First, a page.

State-owned Magwe factories under review
MAGWE labour officials are inspecting three state-owned factories for poor performance and plan to submit a report to the region hluttaw when it reopens. The Hluttaw’s Labour, Immigration and Population Committee is focusing on how workers’ rights can be improved on the state-run production lines, committee chair U Thet Khaing told The Myanmar Times.
Because the three factories are operating at a loss, workers’ paychecks are taking a hit, he said.
On September 6 and 7, the committee visited the factories and spoke with workers in Pwintphyu, Pakokku and Chauk townships.
“Each and every factory in the region is operating at a loss,” U Thet Khaing said. “The machines in the factories fall short of standards. They are not modern machines and require manpower. For the Salay fertiliser factory [in Chauk township], the machines are outdated but the factory continues to run by using such machines to their maximum effectiveness. So the production rate is down and the factory is losing money. Workers are stuck in the middle of this situation.”
The garment factories in Pwintphyu and Pakokku townships are mismanaged and daily-wage workers are suffering, he said.
“Daily-wage workers have to work in the factories for years in the hope of being appointed as government personnel,” U Thet Khaing said. “Some have been working there for 10 years while many others have been there for five to seven years. On the other hand, both the previous and the new governments have had difficulty assigning more staff in these factories that are running at a loss. But the government needs to keep in mind daily-wage workers who have been previously appointed without consideration of the factory’s future.”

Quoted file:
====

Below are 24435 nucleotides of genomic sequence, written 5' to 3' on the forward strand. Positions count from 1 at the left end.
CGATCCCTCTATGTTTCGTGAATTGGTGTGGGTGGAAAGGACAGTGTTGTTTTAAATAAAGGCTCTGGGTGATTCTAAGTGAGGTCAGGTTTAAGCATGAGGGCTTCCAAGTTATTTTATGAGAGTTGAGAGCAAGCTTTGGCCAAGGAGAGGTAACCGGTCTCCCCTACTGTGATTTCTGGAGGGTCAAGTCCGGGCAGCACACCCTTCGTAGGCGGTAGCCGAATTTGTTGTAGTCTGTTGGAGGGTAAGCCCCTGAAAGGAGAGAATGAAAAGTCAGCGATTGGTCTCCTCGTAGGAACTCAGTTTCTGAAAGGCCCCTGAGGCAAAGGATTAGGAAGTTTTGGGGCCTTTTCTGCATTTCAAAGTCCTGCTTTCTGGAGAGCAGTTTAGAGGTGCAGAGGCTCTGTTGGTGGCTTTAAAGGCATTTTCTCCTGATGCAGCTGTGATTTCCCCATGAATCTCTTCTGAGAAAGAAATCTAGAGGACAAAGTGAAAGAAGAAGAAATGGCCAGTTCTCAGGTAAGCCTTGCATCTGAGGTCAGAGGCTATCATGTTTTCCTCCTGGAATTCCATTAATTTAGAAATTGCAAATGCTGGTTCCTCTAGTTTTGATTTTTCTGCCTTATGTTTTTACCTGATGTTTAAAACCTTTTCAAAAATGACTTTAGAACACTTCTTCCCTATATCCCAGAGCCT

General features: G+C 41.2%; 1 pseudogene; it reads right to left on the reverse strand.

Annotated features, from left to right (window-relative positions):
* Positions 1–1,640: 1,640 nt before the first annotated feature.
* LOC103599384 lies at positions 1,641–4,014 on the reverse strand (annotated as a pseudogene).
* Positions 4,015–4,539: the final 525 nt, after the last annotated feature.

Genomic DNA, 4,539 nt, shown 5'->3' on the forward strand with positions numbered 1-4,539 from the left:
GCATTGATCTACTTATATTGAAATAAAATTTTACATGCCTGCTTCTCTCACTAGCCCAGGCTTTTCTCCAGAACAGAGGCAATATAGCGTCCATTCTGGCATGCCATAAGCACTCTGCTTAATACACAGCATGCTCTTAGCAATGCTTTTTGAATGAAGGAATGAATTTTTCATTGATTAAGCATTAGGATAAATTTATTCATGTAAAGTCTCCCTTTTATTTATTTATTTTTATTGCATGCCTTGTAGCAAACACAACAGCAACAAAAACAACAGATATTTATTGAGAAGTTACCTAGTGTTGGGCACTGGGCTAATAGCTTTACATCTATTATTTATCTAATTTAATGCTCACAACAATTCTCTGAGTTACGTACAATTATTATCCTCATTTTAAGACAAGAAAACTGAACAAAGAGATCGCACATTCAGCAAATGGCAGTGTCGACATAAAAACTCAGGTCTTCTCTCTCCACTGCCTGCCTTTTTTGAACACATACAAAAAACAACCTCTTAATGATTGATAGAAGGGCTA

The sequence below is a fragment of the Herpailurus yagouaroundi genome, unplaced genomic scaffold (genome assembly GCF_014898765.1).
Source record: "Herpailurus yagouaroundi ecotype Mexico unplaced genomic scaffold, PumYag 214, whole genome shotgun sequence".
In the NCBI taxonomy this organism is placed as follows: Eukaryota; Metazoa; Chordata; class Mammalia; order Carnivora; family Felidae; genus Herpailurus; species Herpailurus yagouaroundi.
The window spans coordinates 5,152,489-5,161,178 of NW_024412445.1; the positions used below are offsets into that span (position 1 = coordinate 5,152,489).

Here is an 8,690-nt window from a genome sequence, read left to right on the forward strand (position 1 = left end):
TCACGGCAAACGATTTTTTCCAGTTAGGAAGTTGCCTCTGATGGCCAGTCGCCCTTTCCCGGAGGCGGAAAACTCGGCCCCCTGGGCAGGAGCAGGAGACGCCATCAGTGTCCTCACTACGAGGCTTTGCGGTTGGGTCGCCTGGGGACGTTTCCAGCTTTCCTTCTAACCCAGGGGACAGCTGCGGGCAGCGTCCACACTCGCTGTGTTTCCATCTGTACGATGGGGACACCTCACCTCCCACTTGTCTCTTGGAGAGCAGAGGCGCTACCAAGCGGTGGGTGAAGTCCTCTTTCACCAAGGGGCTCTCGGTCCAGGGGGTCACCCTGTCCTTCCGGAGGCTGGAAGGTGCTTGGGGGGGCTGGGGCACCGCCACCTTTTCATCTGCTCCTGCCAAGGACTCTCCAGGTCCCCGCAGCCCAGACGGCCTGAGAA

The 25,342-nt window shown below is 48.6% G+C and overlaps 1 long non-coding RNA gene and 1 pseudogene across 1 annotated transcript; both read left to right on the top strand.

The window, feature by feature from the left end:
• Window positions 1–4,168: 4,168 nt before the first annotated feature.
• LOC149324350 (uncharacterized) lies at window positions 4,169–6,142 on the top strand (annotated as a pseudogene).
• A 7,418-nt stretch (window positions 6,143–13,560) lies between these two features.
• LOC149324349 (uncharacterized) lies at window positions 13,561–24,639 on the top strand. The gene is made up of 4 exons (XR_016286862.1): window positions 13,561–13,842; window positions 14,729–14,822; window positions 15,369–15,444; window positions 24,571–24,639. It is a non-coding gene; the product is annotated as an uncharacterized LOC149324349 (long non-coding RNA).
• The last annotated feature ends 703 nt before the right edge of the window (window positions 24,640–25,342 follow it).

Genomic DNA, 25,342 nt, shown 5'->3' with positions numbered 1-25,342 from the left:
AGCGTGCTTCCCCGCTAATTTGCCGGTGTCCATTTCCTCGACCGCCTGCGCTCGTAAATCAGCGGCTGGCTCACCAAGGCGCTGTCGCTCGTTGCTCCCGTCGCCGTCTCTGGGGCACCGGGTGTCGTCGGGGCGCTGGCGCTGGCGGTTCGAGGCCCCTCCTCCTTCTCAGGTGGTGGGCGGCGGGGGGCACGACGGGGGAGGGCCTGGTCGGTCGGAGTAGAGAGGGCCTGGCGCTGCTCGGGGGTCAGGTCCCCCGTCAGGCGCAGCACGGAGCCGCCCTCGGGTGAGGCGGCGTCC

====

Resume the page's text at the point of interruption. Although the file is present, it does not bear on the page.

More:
The workers deserve a fair wage, he said, noting that the daily-wage workers in Chauk township’s Salay fertiliser factory make just K1100 per day, far under the K5000 per diem minimum wage instituted last year.
“In July, workers from the fertiliser packaging and bag producing department have submitted an official complaint over the loss of their rights,” Ma Yamin Ko, a worker from the factory, said, citing problems like a lack of workplace safety, no plan to permanently hire daily wage workers, and salaries below the mandatory minimum. “The relevant departments came and conducted an inspection, but nothing has been resolved so far.”
– Translation by Thiri Min Htun